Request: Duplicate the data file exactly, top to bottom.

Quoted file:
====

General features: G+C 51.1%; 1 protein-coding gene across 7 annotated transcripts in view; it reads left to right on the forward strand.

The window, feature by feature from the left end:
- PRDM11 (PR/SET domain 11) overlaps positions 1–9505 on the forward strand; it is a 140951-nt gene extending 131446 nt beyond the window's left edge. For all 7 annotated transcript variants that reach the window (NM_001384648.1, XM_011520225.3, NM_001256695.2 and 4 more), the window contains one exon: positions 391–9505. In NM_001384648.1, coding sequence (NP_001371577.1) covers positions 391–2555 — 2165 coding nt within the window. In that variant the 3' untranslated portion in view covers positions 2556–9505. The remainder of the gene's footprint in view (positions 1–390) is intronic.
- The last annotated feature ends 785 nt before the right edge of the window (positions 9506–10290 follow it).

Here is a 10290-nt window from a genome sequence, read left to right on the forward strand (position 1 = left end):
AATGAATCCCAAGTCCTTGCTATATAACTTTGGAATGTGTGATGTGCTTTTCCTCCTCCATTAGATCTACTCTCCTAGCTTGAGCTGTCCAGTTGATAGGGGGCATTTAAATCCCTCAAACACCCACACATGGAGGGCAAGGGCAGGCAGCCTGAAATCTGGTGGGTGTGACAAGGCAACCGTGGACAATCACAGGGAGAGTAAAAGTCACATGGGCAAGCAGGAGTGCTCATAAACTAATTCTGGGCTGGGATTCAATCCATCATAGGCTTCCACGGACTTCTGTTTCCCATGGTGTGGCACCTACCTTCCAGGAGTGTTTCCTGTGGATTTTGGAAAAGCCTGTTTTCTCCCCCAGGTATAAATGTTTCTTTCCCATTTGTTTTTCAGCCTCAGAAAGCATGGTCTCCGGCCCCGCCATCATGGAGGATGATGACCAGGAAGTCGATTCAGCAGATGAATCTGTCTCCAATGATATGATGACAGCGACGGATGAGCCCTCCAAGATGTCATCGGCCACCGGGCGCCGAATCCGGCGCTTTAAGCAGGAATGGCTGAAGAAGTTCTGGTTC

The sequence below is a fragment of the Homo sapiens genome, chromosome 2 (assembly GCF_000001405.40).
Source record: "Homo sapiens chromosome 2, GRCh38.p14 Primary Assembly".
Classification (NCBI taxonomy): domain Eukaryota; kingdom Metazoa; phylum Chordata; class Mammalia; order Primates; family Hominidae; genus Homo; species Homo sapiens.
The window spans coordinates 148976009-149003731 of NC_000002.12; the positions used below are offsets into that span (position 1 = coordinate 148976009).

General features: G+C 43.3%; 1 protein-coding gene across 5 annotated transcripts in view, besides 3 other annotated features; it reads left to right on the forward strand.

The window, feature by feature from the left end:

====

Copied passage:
General features: G+C 51.1%; 1 protein-coding gene across 7 annotated transcripts in view; it reads left to right on the forward strand.

The window, feature by feature from the left end:
- PRDM11 (PR/SET domain 11) overlaps positions 1–9505 on the forward strand; it is a 140951-nt gene extending 131446 nt beyond the window's left edge. For all 7 annotated transcript variants that reach the window (NM_001384648.1, XM_011520225.3, NM_001256695.2 and 4 more), the window contains one exon: positions 391–9505. In NM_001384648.1, coding sequence (NP_001371577.1) covers positions 391–2555 — 2165 coding nt within the window. In that variant the 3' untranslated portion in view covers positions 2556–9505. The remainder of the gene's footprint in view (positions 1–390) is intronic.
- The last annotated feature ends 785 nt before the right edge of the window (positions 9506–10290 follow it).

Here is a 10290-nt window from a genome sequence, read left to right on the forward strand (position 1 = left end):
AATGAATCCCAAGTCCTTGCTATATAACTTTGGAATGTGTGATGTGCTTTTCCTCCTCCATTAGATCTACTCTCCTAGCTTGAGCTGTCCAGTTGATAGGGGGCATTTAAATCCCTCAAACACCCACACATGGAGGGCAAGGGCAGGCAGCCTGAAATCTGGTGGGTGTGACAAGGCAACCGTGGACAATCACAGGGAGAGTAAAAGTCACATGGGCAAGCAGGAGTGCTCATAAACTAATTCTGGGCTGGGATTCAATCCATCATAGGCTTCCACGGACTTCTGTTTCCCATGGTGTGGCACCTACCTTCCAGGAGTGTTTCCTGTGGATTTTGGAAAAGCCTGTTTTCTCCCCCAGGTATAAATGTTTCTTTCCCATTTGTTTTTCAGCCTCAGAAAGCATGGTCTCCGGCCCCGCCATCATGGAGGATGATGACCAGGAAGTCGATTCAGCAGATGAATCTGTCTCCAATGATATGATGACAGCGACGGATGAGCCCTCCAAGATGTCATCGGCCACCGGGCGCCGAATCCGGCGCTTTAAGCAGGAATGGCTGAAGAAGTTCTGGTTC

The sequence below is a fragment of the Homo sapiens genome, chromosome 2 (assembly GCF_000001405.40).
Source record: "Homo sapiens chromosome 2, GRCh38.p14 Primary Assembly".
Classification (NCBI taxonomy): domain Eukaryota; kingdom Metazoa; phylum Chordata; class Mammalia; order Primates; family Hominidae; genus Homo; species Homo sapiens.
The window spans coordinates 148976009-149003731 of NC_000002.12; the positions used below are offsets into that span (position 1 = coordinate 148976009).

General features: G+C 43.3%; 1 protein-coding gene across 5 annotated transcripts in view, besides 3 other annotated features; it reads left to right on the forward strand.

The window, feature by feature from the left end: